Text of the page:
Officials: Militants raid Pakistan police station

June 25, 2011 - 10:30 AM
Pakistan

Pakistani police officer gather at the site of an explosion outside the office of International Committee of the Red Cross in Karachi, Pakistan on Saturday, June 25, 2011. A planted bomb partially exploded as it was being defused next to a Red Cross office in Pakistan's south, but no one was hurt, police said. (AP Photo/Fareed Khan)

DERA ISMAIL KHAN, Pakistan (AP) — Militants armed with guns and grenades attacked a police station in northwest Pakistan, killing at least four police officers in a battle that still raged Saturday evening, intelligence and police officials said.

A series of recent attacks have involved armed insurgents targeting security forces, showing how the militants remain able to strike in Pakistan's northwestern tribal regions despite army offensives against them.

Police official Salahuddin Khan said the militants targeted the station in Kolachi, in Dera Ismail Khan district, just outside Pakistan's Taliban-riddled tribal belt.

TV footage showed black-clad security squads armed with rifles scrambling into positions around the station, amid reports some of the militants were on the roof of the facility.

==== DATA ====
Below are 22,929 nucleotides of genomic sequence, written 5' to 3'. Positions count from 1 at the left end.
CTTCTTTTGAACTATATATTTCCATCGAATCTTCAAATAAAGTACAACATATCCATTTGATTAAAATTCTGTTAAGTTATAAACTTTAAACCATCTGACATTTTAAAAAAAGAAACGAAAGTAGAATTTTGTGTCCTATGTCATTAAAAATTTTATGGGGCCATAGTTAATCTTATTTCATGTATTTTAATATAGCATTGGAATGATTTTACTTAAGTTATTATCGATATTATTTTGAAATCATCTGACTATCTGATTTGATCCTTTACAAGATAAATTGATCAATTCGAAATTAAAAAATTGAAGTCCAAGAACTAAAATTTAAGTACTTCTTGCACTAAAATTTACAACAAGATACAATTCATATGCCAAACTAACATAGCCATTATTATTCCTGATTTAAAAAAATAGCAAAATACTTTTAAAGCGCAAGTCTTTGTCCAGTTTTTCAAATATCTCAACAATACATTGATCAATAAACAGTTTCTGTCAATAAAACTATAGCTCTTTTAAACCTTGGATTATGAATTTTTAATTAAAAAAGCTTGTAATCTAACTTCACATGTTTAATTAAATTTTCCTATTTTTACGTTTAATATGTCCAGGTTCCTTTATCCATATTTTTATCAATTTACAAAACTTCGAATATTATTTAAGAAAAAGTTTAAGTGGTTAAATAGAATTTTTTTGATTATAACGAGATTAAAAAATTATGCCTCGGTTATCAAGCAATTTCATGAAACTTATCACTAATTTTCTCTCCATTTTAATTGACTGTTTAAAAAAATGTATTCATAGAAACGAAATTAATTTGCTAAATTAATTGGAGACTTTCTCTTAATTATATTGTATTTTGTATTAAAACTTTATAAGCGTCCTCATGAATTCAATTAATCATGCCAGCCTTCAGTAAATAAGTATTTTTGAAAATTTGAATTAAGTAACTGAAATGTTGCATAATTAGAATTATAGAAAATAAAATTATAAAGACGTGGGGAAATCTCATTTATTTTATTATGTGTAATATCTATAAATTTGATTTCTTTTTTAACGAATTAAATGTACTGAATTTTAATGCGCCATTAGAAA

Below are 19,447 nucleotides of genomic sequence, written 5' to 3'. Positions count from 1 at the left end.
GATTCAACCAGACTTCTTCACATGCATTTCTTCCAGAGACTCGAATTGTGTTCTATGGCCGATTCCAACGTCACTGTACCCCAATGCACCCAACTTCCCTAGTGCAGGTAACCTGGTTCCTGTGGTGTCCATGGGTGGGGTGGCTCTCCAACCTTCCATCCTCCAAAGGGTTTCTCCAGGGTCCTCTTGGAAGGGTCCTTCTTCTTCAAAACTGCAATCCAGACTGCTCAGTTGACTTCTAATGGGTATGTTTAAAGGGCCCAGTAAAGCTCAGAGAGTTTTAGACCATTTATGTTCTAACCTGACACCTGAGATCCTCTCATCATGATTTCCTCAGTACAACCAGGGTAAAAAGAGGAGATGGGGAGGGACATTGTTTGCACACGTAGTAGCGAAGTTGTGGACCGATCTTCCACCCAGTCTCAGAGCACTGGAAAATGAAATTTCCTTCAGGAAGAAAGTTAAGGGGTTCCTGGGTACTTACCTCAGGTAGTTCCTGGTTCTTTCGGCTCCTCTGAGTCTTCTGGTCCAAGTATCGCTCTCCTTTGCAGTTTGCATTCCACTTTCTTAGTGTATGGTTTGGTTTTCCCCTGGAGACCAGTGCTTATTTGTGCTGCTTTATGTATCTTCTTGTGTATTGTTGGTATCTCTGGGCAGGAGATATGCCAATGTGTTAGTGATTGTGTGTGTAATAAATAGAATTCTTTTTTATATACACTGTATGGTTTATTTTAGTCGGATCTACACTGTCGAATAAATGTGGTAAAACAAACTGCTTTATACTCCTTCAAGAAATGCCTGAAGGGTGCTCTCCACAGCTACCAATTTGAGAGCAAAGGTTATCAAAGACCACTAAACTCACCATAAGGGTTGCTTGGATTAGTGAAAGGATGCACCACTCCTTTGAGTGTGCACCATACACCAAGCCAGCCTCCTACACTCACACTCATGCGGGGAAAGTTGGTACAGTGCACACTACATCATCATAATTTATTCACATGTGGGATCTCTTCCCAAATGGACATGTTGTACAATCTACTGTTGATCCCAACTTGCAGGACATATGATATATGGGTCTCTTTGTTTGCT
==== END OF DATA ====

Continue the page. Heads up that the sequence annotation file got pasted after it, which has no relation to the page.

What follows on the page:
"We can only hear exchanges of fire," Khan said. "We don't know what is going on inside."

Around seven attackers were involved, and they killed at least four police officers, according to two local intelligence officials. They spoke on conditon of anonymity because their agency prohibits them from talking to media on the record.

Earlier in the day, 15 insurgents were killed in the northwest tribal region of Orakzai during a gunbattle between two factions of the Pakistani Taliban. Government official Mir Alam said several insurgents also were wounded in the clashes in Orakzai, while lies near the Afghan border.

Such clashes are common in Orakzai, where an unspecified number of insurgents and their commanders have been battling an army offensive.

Meanwhile in the south, a small bomb partially exploded outside a Red Cross office in the city Karachi. No one was hurt.

Karachi is Pakistan's largest city, with a population of 18 million, and it has a history of ethnic, sectarian and political violence. Such small bombings are relatively common in the city and have hit a variety of targets.

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Associated Press writers Ashraf Khan in Karachi, Hussain Afzal in Parachinar and Riaz Khan in Peshawar contributed to this report.